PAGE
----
This a very old scam and is the origin of the modern Nigerian 419 scams (also called the Advance Fee scam) and shows that some scams have roots from a long time ago.
The Spanish Prisoner scam is a confidence trick originating in the late 19th century. The fraudster tells the victim that he is (or is in correspondence with) a wealthy person of high estate who has been imprisoned in Spain under a false identity.
The fraudster offers to let the victim put up some of the funds, with a promise of a greater monetary reward upon release of the prisoner plus another incentive such as gaining the hand of a beautiful woman who is the prisoner’s daughter.
After the victim has paid the ransom, he is told that further difficulties have arisen, and more money is needed. The fraudster continues to press for more money until the victim is cleaned out or refuses to pay any more.
A key element of the Spanish Prisoner scam is an emphasis on secrecy. The Police cannot be involved and identity of the prisoner cannot be revealed. The scammer will claim to have chosen the victim, based on his reputation for honesty and straight dealing.
This fraud came to be known as the “Spanish Prisoner” because, often, the letter-writer claimed to be trapped in a Spanish jail, for reasons arising from the Spanish-American War. The letter was written on thin, blue, cross-lined paper, such as is used for foreign letters, and is written as fairly well-educated foreigners write English, with a word misspelled here and there, and an occasional foreign idiom.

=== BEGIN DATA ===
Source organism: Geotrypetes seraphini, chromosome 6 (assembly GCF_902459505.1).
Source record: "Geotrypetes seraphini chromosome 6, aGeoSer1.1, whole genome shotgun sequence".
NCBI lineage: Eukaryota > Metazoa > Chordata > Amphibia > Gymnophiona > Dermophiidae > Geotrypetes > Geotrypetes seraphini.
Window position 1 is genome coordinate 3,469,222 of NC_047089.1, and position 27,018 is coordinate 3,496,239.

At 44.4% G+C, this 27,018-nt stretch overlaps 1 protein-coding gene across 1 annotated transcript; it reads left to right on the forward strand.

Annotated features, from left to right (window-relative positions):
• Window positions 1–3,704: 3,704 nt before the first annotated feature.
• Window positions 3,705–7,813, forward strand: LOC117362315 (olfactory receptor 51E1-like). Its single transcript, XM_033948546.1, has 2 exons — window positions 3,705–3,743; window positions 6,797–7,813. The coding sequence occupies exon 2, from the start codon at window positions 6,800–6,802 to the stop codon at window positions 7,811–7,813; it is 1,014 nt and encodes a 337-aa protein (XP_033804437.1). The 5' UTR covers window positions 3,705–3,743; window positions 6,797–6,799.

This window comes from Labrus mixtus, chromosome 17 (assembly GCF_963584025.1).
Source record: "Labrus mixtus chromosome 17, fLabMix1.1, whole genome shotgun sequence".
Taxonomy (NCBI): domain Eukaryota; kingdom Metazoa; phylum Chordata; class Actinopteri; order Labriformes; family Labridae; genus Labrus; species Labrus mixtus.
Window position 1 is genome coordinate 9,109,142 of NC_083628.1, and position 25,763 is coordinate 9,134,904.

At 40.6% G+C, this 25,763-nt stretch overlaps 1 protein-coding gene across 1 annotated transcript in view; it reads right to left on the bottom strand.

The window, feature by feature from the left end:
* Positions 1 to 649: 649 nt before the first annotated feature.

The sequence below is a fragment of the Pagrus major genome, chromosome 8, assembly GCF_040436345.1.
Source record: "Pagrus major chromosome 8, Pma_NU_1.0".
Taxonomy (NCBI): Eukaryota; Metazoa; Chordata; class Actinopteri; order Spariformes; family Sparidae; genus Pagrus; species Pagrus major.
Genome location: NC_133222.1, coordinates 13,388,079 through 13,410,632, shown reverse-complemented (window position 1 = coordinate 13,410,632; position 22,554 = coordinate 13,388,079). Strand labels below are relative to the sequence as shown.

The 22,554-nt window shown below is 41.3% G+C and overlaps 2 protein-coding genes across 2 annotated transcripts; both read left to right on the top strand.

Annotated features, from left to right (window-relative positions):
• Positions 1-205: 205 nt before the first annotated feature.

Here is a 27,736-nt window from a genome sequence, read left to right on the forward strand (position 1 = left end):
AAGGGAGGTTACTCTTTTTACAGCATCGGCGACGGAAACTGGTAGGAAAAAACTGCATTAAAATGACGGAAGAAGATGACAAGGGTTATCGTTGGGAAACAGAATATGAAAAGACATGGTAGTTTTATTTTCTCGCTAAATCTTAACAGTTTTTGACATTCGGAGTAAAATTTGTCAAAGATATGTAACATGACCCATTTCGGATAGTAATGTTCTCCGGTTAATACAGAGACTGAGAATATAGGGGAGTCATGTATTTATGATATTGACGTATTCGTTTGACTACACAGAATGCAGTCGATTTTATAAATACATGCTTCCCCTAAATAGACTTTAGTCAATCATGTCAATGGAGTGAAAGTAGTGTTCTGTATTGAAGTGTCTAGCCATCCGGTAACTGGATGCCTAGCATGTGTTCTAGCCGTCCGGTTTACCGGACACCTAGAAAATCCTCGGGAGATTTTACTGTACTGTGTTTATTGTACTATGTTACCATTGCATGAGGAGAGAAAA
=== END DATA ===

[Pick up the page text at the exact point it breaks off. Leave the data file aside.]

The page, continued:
In the advance-fee fraud, a valuable item must be ransomed from customs or an impound or lost-baggage service before the authorities realise its value and block the repossession.
In the Nigerian 419 scam, a relative of a deposed African dictator or Libyan leader or Iraqi leader (or similar countries leaders) offers to transfer items (gold or diamonds or bearer bonds or just cash) worth millions of dollars to the victim in return for small initial payments to cover release fees and other expenses.
Another variation spreads via hijacked social media accounts, where a message is sent to all the social media contacts of the victim, claiming that the victim is in a foreign country, has been robbed, and needs money to be sent immediately to pay for hospital bills or airline tickets or to bribe the Police in order to escape the country etc. and paid by Western Union or similar money transfer agents.
This scam is very well know but large numbers of scammers still use it in some form and people still fall for it in and in total lose hundreds of millions of dollars per year.
If you have any experiences with scammers, spammers or time-waster do let me know, by email.